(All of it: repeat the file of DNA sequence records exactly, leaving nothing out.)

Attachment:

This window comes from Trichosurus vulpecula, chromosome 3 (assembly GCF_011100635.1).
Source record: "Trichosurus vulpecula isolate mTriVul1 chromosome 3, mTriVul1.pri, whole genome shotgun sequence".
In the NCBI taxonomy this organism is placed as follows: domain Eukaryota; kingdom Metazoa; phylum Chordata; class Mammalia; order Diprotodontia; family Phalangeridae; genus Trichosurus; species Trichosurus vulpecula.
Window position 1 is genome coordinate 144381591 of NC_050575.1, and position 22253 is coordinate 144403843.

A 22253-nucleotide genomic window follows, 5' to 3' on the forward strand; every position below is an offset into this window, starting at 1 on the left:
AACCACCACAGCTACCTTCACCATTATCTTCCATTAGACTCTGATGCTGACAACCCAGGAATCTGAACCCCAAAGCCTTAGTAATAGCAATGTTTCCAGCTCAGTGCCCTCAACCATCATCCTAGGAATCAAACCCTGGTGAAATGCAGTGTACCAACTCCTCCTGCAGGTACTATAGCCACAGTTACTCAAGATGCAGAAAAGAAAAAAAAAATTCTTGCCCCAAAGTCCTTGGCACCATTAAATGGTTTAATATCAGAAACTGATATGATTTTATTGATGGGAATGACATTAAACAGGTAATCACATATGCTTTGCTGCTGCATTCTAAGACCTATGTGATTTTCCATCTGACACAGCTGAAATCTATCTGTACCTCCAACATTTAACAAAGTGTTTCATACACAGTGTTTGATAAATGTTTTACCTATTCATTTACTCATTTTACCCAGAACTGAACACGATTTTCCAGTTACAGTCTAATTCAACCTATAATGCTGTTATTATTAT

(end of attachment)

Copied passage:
This window comes from Trichosurus vulpecula, chromosome 3 (assembly GCF_011100635.1).
Source record: "Trichosurus vulpecula isolate mTriVul1 chromosome 3, mTriVul1.pri, whole genome shotgun sequence".
In the NCBI taxonomy this organism is placed as follows: domain Eukaryota; kingdom Metazoa; phylum Chordata; class Mammalia; order Diprotodontia; family Phalangeridae; genus Trichosurus; species Trichosurus vulpecula.
Window position 1 is genome coordinate 144381591 of NC_050575.1, and position 22253 is coordinate 144403843.

A 22253-nucleotide genomic window follows, 5' to 3' on the forward strand; every position below is an offset into this window, starting at 1 on the left:
AACCACCACAGCTACCTTCACCATTATCTTCCATTAGACTCTGATGCTGACAACCCAGGAATCTGAACCCCAAAGCCTTAGTAATAGCAATGTTTCCAGCTCAGTGCCCTCAACCATCATCCTAGGAATCAAACCCTGGTGAAATGCAGTGTACCAACTCCTCCTGCAGGTACTATAGCCACAGTTACTCAAGATGCAGAAAAGAAAAAAAAAATTCTTGCCCCAAAGTCCTTGGCACCATTAAATGGTTTAATATCAGAAACTGATATGATTTTATTGATGGGAATGACATTAAACAGGTAATCACATATGCTTTGCTGCTGCATTCTAAGACCTATGTGATTTTCCATCTGACACAGCTGAAATCTATCTGTACCTCCAACATTTAACAAAGTGTTTCATACACAGTGTTTGATAAATGTTTTACCTATTCATTTACTCATTTTACCCAGAACTGAACACGATTTTCCAGTTACAGTCTAATTCAACCTATAATGCTGTTATTATTAT